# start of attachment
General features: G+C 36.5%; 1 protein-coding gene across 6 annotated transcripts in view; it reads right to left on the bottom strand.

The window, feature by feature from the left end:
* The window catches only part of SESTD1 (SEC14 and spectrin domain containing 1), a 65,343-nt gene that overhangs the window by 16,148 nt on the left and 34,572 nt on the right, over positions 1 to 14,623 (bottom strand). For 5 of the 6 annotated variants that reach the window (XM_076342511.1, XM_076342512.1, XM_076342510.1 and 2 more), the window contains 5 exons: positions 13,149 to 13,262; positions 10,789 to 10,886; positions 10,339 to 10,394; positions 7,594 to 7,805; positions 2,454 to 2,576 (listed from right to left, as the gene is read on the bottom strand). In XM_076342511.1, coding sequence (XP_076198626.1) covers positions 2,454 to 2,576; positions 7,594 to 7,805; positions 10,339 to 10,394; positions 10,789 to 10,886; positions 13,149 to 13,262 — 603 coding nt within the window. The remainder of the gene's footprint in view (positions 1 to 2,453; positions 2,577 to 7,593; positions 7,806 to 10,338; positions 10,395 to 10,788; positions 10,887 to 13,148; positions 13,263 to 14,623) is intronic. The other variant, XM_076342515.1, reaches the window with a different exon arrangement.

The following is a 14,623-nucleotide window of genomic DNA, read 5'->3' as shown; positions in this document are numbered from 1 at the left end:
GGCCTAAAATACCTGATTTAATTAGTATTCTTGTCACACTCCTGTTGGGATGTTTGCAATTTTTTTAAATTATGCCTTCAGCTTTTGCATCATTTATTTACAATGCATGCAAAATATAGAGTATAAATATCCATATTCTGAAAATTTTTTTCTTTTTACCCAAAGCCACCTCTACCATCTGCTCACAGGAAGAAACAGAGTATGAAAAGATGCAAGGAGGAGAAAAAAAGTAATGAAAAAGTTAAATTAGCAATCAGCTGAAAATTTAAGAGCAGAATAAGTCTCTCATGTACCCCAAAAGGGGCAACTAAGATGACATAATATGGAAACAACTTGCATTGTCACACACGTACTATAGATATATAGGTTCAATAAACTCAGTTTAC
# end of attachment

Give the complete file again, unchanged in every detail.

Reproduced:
General features: G+C 36.5%; 1 protein-coding gene across 6 annotated transcripts in view; it reads right to left on the bottom strand.

The window, feature by feature from the left end:
* The window catches only part of SESTD1 (SEC14 and spectrin domain containing 1), a 65,343-nt gene that overhangs the window by 16,148 nt on the left and 34,572 nt on the right, over positions 1 to 14,623 (bottom strand). For 5 of the 6 annotated variants that reach the window (XM_076342511.1, XM_076342512.1, XM_076342510.1 and 2 more), the window contains 5 exons: positions 13,149 to 13,262; positions 10,789 to 10,886; positions 10,339 to 10,394; positions 7,594 to 7,805; positions 2,454 to 2,576 (listed from right to left, as the gene is read on the bottom strand). In XM_076342511.1, coding sequence (XP_076198626.1) covers positions 2,454 to 2,576; positions 7,594 to 7,805; positions 10,339 to 10,394; positions 10,789 to 10,886; positions 13,149 to 13,262 — 603 coding nt within the window. The remainder of the gene's footprint in view (positions 1 to 2,453; positions 2,577 to 7,593; positions 7,806 to 10,338; positions 10,395 to 10,788; positions 10,887 to 13,148; positions 13,263 to 14,623) is intronic. The other variant, XM_076342515.1, reaches the window with a different exon arrangement.

The following is a 14,623-nucleotide window of genomic DNA, read 5'->3' as shown; positions in this document are numbered from 1 at the left end:
GGCCTAAAATACCTGATTTAATTAGTATTCTTGTCACACTCCTGTTGGGATGTTTGCAATTTTTTTAAATTATGCCTTCAGCTTTTGCATCATTTATTTACAATGCATGCAAAATATAGAGTATAAATATCCATATTCTGAAAATTTTTTTCTTTTTACCCAAAGCCACCTCTACCATCTGCTCACAGGAAGAAACAGAGTATGAAAAGATGCAAGGAGGAGAAAAAAAGTAATGAAAAAGTTAAATTAGCAATCAGCTGAAAATTTAAGAGCAGAATAAGTCTCTCATGTACCCCAAAAGGGGCAACTAAGATGACATAATATGGAAACAACTTGCATTGTCACACACGTACTATAGATATATAGGTTCAATAAACTCAGTTTAC